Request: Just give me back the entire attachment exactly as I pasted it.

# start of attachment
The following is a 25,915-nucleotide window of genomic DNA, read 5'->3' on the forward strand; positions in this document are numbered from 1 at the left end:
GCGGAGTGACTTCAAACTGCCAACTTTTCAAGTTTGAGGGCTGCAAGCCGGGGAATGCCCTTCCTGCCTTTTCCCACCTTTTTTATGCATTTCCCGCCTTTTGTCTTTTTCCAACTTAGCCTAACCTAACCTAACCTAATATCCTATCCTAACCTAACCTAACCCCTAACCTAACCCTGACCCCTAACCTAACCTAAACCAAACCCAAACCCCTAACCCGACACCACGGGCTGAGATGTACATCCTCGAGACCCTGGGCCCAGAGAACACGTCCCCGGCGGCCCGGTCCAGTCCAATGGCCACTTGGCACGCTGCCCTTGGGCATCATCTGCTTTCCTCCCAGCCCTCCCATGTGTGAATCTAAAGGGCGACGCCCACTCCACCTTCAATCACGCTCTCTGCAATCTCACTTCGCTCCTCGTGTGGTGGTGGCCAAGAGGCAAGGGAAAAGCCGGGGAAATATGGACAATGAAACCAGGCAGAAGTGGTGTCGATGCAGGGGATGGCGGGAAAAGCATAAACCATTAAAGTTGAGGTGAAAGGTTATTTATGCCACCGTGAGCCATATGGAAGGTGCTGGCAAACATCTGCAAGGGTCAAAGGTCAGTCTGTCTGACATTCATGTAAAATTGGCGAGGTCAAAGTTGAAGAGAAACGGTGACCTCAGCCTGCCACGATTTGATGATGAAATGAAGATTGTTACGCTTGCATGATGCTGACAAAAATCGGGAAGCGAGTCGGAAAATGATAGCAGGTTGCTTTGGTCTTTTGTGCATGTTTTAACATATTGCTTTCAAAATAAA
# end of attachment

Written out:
The following is a 25,915-nucleotide window of genomic DNA, read 5'->3' on the forward strand; positions in this document are numbered from 1 at the left end:
GCGGAGTGACTTCAAACTGCCAACTTTTCAAGTTTGAGGGCTGCAAGCCGGGGAATGCCCTTCCTGCCTTTTCCCACCTTTTTTATGCATTTCCCGCCTTTTGTCTTTTTCCAACTTAGCCTAACCTAACCTAACCTAATATCCTATCCTAACCTAACCTAACCCCTAACCTAACCCTGACCCCTAACCTAACCTAAACCAAACCCAAACCCCTAACCCGACACCACGGGCTGAGATGTACATCCTCGAGACCCTGGGCCCAGAGAACACGTCCCCGGCGGCCCGGTCCAGTCCAATGGCCACTTGGCACGCTGCCCTTGGGCATCATCTGCTTTCCTCCCAGCCCTCCCATGTGTGAATCTAAAGGGCGACGCCCACTCCACCTTCAATCACGCTCTCTGCAATCTCACTTCGCTCCTCGTGTGGTGGTGGCCAAGAGGCAAGGGAAAAGCCGGGGAAATATGGACAATGAAACCAGGCAGAAGTGGTGTCGATGCAGGGGATGGCGGGAAAAGCATAAACCATTAAAGTTGAGGTGAAAGGTTATTTATGCCACCGTGAGCCATATGGAAGGTGCTGGCAAACATCTGCAAGGGTCAAAGGTCAGTCTGTCTGACATTCATGTAAAATTGGCGAGGTCAAAGTTGAAGAGAAACGGTGACCTCAGCCTGCCACGATTTGATGATGAAATGAAGATTGTTACGCTTGCATGATGCTGACAAAAATCGGGAAGCGAGTCGGAAAATGATAGCAGGTTGCTTTGGTCTTTTGTGCATGTTTTAACATATTGCTTTCAAAATAAA